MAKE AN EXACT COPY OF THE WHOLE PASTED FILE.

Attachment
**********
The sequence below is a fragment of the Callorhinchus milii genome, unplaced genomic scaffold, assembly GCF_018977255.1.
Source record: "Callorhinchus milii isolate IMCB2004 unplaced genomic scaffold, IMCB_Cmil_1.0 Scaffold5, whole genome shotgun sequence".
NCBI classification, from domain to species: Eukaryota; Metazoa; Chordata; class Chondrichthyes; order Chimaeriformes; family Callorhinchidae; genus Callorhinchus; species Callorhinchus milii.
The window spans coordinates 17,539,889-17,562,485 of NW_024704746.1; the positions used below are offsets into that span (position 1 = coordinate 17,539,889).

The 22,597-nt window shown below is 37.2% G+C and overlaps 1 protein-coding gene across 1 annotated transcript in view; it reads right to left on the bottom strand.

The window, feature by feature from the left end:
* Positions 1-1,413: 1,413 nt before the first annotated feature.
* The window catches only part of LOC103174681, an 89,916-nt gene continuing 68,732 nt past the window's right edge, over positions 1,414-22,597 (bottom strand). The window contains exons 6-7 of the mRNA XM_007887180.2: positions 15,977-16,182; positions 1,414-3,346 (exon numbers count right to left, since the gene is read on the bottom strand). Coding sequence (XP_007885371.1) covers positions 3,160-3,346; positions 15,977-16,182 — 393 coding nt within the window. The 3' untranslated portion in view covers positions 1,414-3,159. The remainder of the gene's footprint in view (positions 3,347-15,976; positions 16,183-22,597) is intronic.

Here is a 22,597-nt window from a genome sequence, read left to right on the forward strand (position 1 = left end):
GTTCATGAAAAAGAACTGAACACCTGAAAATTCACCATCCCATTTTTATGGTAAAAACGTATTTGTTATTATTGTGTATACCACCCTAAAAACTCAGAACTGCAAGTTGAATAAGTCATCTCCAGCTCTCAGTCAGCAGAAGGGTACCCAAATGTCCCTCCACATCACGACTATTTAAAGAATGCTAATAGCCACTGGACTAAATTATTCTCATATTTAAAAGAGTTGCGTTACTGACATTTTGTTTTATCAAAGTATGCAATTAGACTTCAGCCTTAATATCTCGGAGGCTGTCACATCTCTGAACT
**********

The sequence below is a fragment of the Callorhinchus milii genome, unplaced genomic scaffold, assembly GCF_018977255.1.
Source record: "Callorhinchus milii isolate IMCB2004 unplaced genomic scaffold, IMCB_Cmil_1.0 Scaffold5, whole genome shotgun sequence".
NCBI classification, from domain to species: Eukaryota; Metazoa; Chordata; class Chondrichthyes; order Chimaeriformes; family Callorhinchidae; genus Callorhinchus; species Callorhinchus milii.
The window spans coordinates 17,539,889-17,562,485 of NW_024704746.1; the positions used below are offsets into that span (position 1 = coordinate 17,539,889).

The 22,597-nt window shown below is 37.2% G+C and overlaps 1 protein-coding gene across 1 annotated transcript in view; it reads right to left on the bottom strand.

The window, feature by feature from the left end:
* Positions 1-1,413: 1,413 nt before the first annotated feature.
* The window catches only part of LOC103174681, an 89,916-nt gene continuing 68,732 nt past the window's right edge, over positions 1,414-22,597 (bottom strand). The window contains exons 6-7 of the mRNA XM_007887180.2: positions 15,977-16,182; positions 1,414-3,346 (exon numbers count right to left, since the gene is read on the bottom strand). Coding sequence (XP_007885371.1) covers positions 3,160-3,346; positions 15,977-16,182 — 393 coding nt within the window. The 3' untranslated portion in view covers positions 1,414-3,159. The remainder of the gene's footprint in view (positions 3,347-15,976; positions 16,183-22,597) is intronic.

Here is a 22,597-nt window from a genome sequence, read left to right on the forward strand (position 1 = left end):
GTTCATGAAAAAGAACTGAACACCTGAAAATTCACCATCCCATTTTTATGGTAAAAACGTATTTGTTATTATTGTGTATACCACCCTAAAAACTCAGAACTGCAAGTTGAATAAGTCATCTCCAGCTCTCAGTCAGCAGAAGGGTACCCAAATGTCCCTCCACATCACGACTATTTAAAGAATGCTAATAGCCACTGGACTAAATTATTCTCATATTTAAAAGAGTTGCGTTACTGACATTTTGTTTTATCAAAGTATGCAATTAGACTTCAGCCTTAATATCTCGGAGGCTGTCACATCTCTGAACT